It has been a long time coming since Griffin’s first languorous tone poems arrived under the Monarchs moniker. Her music career started when she scooped up an old piano for free from an empty apartment and picked out her first unschooled tunes at her grandmother’s house in Homewood for the Oak EP, her first release. Her musical inclinations followed her to Austin, where she released a second project, Those Words, Those Frames.
Though Griffin records and performs under the name Monarchs, she is the only common denominator and, though there are regular contributors, the personnel is fluid according to time, place, and circumstance. Backing Griffin on her Alabama tour are Van Hollingsworth (The Magic Math), Alex Mitchell (Great Book of John), Anna Carrigan (Andy’s Tea Party) and Josh Cannon (Jon Black). The new album, though recorded in Austin, also includes some collaboration with local musicians including the aforementioned Van Hollingsworth, who has been playing with Celeste since the Oak EP days, and former Wild Sweet Orange front man Preston Lovinggood, who encouraged her as she picked out her first tunes on her found-art piano.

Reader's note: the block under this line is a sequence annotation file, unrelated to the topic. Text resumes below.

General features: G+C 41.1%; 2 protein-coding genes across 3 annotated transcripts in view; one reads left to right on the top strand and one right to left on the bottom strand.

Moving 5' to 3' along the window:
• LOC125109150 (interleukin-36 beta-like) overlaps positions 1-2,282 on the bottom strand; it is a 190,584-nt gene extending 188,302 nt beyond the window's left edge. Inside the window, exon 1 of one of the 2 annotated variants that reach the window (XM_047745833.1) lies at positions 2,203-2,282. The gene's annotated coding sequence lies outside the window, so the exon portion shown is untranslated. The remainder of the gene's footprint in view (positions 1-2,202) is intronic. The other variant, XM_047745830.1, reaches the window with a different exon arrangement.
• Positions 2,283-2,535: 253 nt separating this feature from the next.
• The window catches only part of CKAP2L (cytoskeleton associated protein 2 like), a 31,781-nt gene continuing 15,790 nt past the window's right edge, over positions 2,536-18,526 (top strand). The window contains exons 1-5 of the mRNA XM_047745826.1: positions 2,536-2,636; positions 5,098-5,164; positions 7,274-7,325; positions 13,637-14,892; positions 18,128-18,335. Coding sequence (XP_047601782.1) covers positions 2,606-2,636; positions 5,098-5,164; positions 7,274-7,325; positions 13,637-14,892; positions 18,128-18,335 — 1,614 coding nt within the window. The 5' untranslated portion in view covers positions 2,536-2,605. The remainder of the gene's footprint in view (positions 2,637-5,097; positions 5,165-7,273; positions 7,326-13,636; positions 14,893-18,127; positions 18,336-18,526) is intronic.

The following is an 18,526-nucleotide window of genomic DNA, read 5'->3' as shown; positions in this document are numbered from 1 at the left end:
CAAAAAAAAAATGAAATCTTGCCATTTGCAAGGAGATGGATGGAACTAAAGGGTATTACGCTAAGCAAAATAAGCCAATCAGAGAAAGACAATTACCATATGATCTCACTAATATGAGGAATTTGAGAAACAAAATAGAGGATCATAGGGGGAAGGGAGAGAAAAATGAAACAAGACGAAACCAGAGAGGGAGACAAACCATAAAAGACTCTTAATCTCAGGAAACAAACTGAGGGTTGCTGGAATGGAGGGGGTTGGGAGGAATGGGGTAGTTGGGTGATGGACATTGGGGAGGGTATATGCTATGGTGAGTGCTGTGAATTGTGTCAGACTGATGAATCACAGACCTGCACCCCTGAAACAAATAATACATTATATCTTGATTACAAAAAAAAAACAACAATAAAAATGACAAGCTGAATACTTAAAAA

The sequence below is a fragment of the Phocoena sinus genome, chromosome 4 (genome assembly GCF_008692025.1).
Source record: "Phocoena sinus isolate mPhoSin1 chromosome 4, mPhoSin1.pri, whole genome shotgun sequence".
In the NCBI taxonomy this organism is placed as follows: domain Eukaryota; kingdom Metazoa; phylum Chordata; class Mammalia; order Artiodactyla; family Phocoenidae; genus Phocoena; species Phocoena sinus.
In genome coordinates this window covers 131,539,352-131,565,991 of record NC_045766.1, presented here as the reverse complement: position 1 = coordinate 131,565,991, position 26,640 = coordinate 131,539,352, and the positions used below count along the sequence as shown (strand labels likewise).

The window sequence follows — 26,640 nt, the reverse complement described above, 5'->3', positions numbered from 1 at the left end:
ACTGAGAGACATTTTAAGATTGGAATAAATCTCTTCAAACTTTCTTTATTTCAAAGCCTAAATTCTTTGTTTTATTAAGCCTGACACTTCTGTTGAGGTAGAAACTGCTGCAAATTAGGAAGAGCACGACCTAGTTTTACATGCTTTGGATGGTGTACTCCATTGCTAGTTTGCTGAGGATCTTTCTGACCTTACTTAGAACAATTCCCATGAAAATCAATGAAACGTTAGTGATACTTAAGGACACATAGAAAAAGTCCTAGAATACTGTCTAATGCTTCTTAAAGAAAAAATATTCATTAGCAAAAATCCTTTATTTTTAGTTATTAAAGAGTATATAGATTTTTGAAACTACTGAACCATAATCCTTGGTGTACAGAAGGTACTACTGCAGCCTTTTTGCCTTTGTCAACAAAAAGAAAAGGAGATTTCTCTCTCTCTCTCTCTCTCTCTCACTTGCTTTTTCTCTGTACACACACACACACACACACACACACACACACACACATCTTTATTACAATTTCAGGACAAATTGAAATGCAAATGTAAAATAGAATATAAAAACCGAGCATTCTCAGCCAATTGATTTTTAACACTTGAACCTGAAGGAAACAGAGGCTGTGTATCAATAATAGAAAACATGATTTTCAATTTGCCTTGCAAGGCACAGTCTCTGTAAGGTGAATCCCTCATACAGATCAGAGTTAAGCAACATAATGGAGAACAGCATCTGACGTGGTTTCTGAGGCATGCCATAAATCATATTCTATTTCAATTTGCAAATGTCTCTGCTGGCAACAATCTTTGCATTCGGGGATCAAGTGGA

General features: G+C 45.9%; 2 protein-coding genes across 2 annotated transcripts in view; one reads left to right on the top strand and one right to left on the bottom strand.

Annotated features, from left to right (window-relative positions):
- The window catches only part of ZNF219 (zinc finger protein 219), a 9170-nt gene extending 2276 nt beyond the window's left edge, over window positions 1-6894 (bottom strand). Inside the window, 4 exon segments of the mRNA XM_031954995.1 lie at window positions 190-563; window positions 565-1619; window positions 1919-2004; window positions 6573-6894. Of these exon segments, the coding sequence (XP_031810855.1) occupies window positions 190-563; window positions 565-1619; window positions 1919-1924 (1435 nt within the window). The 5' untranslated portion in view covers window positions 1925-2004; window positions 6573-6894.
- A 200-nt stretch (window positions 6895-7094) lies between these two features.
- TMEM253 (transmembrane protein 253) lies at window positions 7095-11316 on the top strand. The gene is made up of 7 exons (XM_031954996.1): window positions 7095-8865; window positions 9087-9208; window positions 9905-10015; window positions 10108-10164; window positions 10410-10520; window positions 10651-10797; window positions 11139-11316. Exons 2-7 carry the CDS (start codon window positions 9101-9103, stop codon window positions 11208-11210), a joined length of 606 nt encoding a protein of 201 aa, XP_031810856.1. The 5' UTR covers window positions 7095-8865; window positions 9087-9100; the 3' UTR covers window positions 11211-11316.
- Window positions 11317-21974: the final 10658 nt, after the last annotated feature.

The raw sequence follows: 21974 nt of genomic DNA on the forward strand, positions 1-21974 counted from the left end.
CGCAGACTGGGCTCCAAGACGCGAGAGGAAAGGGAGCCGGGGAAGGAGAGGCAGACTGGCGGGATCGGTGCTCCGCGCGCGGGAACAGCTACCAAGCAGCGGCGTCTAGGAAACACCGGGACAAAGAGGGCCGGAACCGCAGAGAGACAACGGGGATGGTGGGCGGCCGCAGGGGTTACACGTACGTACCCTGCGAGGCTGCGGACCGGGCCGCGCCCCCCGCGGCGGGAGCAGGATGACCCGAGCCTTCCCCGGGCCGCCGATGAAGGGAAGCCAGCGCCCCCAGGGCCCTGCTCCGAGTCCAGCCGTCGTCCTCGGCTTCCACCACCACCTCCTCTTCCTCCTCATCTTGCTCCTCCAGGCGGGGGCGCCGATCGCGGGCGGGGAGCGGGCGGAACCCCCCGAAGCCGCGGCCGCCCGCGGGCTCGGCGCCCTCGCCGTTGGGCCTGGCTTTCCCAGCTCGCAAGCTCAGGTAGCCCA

The third CD, and first full-length release, shows that the Monarchs have matured and synthesized the styles of their first two discs. It’s more professional production provides an improvement in sound quality from the early recordings done at Wade Sand & Gravel. I miss the rawness from those early recordings, but the progress was inevitable.
The instrumentation is a little country and a little bluegrass, with mandolins, steel guitars and songs featuring plenty of minor vocal harmonies, such as in the tracks “A Love Alive” and the eponymous “The Rise and Fall.”
While their second album was pretty up tempo, The Rise and Fall returns to a more solemn and deliberate pace, with themes of self-centeredness and selfishness in love punctuated by the sing-song, Southern-gothic humor of “Business Casual,” with lyrics like “looking so fantastic lying in your open casket.”
The languid pauses and bursts of power of Griffin’s early work are both more modulated and integrated on the latest album, but the smoothness of the recording should not mitigate the compulsive energy and magnetism with which Monarchs perform. Even with the drawn-out drawling pace of songs like “Date Night,” look for them to find a way to rock the Bottletree on Saturday night.
Monarchs are set to play their hometown of Birmingham at Bottletree on Saturday, August 13. Also on the bill are Austin’s Mother Falcon and Edward Appleby of Mobile. For more information on Monarchs, visit monarchsfamily.com.
Stephen Humphreys is the publisher of Birmingham Weekly. Please send your comments to firstname.lastname@example.org.